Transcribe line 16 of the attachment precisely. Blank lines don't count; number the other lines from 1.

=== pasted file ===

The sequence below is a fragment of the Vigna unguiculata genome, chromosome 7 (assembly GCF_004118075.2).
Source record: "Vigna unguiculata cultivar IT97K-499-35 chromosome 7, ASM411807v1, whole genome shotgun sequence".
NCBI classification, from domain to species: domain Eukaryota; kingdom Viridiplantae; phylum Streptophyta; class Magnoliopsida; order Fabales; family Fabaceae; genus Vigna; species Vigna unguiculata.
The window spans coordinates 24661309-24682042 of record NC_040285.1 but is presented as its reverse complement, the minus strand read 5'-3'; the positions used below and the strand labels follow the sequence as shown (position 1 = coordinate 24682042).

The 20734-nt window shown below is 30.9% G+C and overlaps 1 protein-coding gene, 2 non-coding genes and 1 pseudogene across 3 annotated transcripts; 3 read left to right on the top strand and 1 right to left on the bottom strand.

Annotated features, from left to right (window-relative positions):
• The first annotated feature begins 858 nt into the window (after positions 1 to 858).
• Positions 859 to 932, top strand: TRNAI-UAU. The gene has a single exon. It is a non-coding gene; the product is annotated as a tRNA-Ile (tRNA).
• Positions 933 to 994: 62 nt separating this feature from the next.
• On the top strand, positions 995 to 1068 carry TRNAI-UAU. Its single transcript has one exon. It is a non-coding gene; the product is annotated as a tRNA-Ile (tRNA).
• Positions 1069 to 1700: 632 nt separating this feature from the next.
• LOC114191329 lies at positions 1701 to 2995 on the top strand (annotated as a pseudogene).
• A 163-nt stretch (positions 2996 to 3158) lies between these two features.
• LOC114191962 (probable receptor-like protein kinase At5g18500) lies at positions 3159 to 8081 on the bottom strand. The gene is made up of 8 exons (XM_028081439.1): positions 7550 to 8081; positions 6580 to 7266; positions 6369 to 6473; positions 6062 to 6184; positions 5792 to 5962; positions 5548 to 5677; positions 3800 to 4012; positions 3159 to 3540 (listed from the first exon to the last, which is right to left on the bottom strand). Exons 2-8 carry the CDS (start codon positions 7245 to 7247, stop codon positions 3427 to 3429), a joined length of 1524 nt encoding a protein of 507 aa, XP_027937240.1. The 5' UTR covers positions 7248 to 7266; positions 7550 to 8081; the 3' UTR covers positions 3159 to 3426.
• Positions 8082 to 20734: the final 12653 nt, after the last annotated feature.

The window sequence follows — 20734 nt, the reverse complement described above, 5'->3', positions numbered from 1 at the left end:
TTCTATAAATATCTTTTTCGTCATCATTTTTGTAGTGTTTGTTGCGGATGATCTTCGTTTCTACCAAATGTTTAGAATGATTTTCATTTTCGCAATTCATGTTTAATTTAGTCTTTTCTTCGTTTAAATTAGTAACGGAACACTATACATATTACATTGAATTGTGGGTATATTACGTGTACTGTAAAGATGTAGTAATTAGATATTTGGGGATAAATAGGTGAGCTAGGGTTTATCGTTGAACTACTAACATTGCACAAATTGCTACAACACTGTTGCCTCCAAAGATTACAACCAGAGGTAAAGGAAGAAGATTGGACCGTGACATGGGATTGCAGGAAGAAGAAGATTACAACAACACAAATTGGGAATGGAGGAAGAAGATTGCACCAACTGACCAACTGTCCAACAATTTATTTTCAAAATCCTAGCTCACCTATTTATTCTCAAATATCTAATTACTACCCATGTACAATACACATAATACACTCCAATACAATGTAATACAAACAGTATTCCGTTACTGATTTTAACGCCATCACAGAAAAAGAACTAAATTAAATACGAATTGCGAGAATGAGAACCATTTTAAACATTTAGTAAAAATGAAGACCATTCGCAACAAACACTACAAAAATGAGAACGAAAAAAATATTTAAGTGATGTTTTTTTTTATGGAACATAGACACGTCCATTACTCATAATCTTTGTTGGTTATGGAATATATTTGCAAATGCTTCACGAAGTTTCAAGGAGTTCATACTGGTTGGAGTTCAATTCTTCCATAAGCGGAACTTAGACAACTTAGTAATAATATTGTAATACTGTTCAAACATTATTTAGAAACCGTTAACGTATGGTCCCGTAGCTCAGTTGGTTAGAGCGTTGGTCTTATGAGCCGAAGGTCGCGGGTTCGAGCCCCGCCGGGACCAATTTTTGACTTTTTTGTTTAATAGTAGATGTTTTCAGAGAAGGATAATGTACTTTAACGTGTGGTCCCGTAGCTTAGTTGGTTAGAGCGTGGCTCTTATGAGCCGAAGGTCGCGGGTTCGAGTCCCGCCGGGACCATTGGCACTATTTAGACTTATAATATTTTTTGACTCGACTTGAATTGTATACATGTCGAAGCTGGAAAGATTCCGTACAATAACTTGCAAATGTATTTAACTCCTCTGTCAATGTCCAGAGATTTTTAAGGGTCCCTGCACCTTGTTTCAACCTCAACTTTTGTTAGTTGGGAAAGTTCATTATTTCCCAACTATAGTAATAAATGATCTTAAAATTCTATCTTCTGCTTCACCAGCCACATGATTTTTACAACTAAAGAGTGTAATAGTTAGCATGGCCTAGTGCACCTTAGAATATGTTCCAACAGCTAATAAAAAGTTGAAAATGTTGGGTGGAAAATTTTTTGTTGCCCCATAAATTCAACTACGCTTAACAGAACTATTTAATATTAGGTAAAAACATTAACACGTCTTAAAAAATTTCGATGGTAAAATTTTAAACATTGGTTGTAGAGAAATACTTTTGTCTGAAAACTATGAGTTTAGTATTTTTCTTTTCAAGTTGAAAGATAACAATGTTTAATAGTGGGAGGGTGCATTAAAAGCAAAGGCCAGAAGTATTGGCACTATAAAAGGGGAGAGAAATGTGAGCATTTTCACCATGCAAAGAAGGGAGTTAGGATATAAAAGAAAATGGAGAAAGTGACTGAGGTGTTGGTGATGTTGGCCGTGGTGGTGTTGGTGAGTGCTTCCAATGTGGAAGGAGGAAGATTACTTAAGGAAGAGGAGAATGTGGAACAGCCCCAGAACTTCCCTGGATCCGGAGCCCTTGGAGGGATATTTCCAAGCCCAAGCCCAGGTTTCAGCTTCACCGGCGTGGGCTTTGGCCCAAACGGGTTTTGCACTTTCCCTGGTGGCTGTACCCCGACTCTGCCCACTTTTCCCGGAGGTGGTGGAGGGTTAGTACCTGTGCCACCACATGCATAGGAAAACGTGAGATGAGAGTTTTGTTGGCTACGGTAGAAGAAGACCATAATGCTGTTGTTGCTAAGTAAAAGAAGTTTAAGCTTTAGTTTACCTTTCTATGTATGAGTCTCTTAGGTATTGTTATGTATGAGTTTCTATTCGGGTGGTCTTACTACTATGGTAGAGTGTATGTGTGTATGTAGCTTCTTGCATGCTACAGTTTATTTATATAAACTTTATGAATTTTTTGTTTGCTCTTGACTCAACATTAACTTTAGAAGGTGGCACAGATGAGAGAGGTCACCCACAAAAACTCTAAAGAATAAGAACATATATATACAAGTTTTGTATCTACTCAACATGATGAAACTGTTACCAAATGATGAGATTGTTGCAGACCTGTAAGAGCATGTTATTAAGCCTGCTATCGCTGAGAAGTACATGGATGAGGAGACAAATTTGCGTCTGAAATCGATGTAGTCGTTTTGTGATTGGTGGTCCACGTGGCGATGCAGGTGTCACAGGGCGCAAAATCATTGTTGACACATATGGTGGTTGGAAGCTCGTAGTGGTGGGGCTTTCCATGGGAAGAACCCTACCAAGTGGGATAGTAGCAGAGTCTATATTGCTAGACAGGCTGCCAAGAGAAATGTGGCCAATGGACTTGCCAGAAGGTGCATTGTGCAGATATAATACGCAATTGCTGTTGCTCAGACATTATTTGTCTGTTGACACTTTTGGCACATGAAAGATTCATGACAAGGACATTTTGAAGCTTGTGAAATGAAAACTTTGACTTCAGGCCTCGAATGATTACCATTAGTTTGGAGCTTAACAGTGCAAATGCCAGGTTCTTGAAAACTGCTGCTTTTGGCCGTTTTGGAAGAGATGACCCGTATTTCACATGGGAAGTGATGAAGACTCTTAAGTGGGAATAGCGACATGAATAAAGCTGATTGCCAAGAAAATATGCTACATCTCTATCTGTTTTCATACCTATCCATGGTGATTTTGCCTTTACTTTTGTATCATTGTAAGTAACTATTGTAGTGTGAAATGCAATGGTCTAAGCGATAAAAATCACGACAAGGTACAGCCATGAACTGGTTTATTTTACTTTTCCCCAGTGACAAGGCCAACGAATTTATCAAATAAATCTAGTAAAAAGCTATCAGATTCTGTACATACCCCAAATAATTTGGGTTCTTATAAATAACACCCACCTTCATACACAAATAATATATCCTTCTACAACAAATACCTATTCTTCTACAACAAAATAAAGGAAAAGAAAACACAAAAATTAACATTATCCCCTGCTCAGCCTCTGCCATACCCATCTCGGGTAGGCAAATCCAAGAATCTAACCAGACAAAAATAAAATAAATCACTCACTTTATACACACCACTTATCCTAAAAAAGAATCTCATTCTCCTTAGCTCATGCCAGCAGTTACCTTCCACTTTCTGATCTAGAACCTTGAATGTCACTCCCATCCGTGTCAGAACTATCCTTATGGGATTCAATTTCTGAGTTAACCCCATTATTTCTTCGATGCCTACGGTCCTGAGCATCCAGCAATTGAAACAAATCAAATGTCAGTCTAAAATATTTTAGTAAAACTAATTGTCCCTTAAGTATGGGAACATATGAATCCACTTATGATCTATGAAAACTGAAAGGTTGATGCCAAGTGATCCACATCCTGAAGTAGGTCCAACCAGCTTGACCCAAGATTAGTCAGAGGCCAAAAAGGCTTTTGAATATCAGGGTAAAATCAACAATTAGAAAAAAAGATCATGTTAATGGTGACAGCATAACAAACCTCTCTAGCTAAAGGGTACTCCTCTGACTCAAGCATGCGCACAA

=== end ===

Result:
The window sequence follows — 20734 nt, the reverse complement described above, 5'->3', positions numbered from 1 at the left end: